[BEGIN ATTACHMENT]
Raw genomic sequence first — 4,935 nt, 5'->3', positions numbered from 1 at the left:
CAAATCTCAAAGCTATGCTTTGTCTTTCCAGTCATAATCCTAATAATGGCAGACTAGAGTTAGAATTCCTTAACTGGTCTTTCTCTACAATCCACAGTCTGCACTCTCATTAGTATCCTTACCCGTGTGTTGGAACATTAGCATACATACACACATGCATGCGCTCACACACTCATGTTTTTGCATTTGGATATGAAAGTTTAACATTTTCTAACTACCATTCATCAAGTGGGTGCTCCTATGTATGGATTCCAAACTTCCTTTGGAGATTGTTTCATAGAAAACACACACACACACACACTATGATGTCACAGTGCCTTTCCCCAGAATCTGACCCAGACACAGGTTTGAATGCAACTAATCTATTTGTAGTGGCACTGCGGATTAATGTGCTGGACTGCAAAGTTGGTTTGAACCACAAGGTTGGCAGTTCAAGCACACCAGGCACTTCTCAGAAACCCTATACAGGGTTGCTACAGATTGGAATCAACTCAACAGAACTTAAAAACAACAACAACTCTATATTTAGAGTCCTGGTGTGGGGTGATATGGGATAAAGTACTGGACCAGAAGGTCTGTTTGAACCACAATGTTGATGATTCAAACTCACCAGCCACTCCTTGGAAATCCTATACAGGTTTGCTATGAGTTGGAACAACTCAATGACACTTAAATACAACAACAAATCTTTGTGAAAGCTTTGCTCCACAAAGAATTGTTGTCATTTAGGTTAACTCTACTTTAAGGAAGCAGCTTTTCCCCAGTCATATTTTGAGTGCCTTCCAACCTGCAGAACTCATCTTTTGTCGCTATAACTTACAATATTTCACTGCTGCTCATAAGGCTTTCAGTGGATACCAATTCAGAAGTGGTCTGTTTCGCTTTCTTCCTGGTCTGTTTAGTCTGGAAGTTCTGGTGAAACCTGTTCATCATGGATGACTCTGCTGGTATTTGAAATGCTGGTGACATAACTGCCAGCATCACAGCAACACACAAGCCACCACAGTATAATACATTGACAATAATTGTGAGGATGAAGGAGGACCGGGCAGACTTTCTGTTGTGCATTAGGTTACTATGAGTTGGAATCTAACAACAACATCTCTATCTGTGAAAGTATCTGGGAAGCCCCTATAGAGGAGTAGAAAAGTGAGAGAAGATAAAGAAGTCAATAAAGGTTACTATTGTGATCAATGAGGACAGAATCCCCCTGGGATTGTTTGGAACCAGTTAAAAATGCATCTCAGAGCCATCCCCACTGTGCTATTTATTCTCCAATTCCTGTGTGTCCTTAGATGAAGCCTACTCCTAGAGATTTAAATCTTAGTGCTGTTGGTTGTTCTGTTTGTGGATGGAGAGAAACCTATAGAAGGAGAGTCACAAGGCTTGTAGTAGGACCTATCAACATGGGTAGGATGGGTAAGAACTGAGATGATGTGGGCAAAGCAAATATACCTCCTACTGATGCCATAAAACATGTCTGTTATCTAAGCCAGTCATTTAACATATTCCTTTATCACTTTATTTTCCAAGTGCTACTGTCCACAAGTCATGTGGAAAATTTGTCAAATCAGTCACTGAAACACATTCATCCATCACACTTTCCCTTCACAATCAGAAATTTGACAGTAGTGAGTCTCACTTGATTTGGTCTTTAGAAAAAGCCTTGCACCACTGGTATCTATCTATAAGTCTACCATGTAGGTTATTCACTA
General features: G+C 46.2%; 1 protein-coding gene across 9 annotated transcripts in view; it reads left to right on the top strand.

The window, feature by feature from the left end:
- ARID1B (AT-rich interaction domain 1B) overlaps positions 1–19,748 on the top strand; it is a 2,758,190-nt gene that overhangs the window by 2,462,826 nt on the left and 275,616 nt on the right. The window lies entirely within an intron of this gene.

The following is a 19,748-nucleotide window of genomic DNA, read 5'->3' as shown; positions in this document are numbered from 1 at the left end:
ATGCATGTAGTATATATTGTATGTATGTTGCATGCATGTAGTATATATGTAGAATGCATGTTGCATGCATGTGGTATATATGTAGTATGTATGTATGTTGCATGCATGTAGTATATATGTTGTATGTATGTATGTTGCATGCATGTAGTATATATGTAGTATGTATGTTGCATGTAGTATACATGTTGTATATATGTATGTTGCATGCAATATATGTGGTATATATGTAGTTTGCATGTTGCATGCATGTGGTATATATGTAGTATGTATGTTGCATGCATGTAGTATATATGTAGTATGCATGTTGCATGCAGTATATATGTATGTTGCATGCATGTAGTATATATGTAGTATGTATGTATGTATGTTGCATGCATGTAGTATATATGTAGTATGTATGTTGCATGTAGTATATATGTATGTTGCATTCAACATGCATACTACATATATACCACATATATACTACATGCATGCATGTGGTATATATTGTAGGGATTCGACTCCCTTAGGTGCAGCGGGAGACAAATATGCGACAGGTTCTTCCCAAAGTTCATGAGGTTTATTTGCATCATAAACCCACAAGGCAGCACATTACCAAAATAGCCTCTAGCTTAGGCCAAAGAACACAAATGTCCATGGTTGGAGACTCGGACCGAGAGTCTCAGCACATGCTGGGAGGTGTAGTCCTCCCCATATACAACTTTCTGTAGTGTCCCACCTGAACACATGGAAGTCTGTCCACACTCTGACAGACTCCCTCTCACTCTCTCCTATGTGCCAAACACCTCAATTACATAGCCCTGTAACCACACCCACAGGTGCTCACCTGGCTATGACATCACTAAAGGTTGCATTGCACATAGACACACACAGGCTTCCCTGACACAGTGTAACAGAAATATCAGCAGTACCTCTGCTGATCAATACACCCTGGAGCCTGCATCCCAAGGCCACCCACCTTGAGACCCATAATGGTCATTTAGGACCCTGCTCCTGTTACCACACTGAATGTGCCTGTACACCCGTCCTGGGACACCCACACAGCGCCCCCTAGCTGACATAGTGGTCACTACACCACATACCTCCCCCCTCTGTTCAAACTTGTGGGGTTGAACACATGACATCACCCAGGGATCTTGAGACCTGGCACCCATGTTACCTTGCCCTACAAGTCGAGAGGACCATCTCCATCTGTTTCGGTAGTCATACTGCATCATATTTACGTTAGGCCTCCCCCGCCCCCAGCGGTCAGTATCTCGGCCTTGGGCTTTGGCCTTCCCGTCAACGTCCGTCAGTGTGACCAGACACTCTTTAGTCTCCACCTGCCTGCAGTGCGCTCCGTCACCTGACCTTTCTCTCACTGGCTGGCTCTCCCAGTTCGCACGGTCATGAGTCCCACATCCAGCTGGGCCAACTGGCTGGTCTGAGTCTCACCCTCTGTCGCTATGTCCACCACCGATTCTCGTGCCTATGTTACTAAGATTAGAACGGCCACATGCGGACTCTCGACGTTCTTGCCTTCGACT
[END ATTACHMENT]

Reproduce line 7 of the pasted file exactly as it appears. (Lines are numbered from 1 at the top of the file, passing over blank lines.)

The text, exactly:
ATGCATGTAGTATATATTGTATGTATGTTGCATGCATGTAGTATATATGTAGAATGCATGTTGCATGCATGTGGTATATATGTAGTATGTATGTATGTTGCATGCATGTAGTATATATGTTGTATGTATGTATGTTGCATGCATGTAGTATATATGTAGTATGTATGTTGCATGTAGTATACATGTTGTATATATGTATGTTGCATGCAATATATGTGGTATATATGTAGTTTGCATGTTGCATGCATGTGGTATATATGTAGTATGTATGTTGCATGCATGTAGTATATATGTAGTATGCATGTTGCATGCAGTATATATGTATGTTGCATGCATGTAGTATATATGTAGTATGTATGTATGTATGTTGCATGCATGTAGTATATATGTAGTATGTATGTTGCATGTAGTATATATGTATGTTGCATTCAACATGCATACTACATATATACCACATATATACTACATGCATGCATGTGGTATATATTGTAGGGATTCGACTCCCTTAGGTGCAGCGGGAGACAAATATGCGACAGGTTCTTCCCAAAGTTCATGAGGTTTATTTGCATCATAAACCCACAAGGCAGCACATTACCAAAATAGCCTCTAGCTTAGGCCAAAGAACACAAATGTCCATGGTTGGAGACTCGGACCGAGAGTCTCAGCACATGCTGGGAGGTGTAGTCCTCCCCATATACAACTTTCTGTAGTGTCCCACCTGAACACATGGAAGTCTGTCCACACTCTGACAGACTCCCTCTCACTCTCTCCTATGTGCCAAACACCTCAATTACATAGCCCTGTAACCACACCCACAGGTGCTCACCTGGCTATGACATCACTAAAGGTTGCATTGCACATAGACACACACAGGCTTCCCTGACACAGTGTAACAGAAATATCAGCAGTACCTCTGCTGATCAATACACCCTGGAGCCTGCATCCCAAGGCCACCCACCTTGAGACCCATAATGGTCATTTAGGACCCTGCTCCTGTTACCACACTGAATGTGCCTGTACACCCGTCCTGGGACACCCACACAGCGCCCCCTAGCTGACATAGTGGTCACTACACCACATACCTCCCCCCTCTGTTCAAACTTGTGGGGTTGAACACATGACATCACCCAGGGATCTTGAGACCTGGCACCCATGTTACCTTGCCCTACAAGTCGAGAGGACCATCTCCATCTGTTTCGGTAGTCATACTGCATCATATTTACGTTAGGCCTCCCCCGCCCCCAGCGGTCAGTATCTCGGCCTTGGGCTTTGGCCTTCCCGTCAACGTCCGTCAGTGTGACCAGACACTCTTTAGTCTCCACCTGCCTGCAGTGCGCTCCGTCACCTGACCTTTCTCTCACTGGCTGGCTCTCCCAGTTCGCACGGTCATGAGTCCCACATCCAGCTGGGCCAACTGGCTGGTCTGAGTCTCACCCTCTGTCGCTATGTCCACCACCGATTCTCGTGCCTATGTTACTAAGATTAGAACGGCCACATGCGGACTCTCGACGTTCTTGCCTTCGACT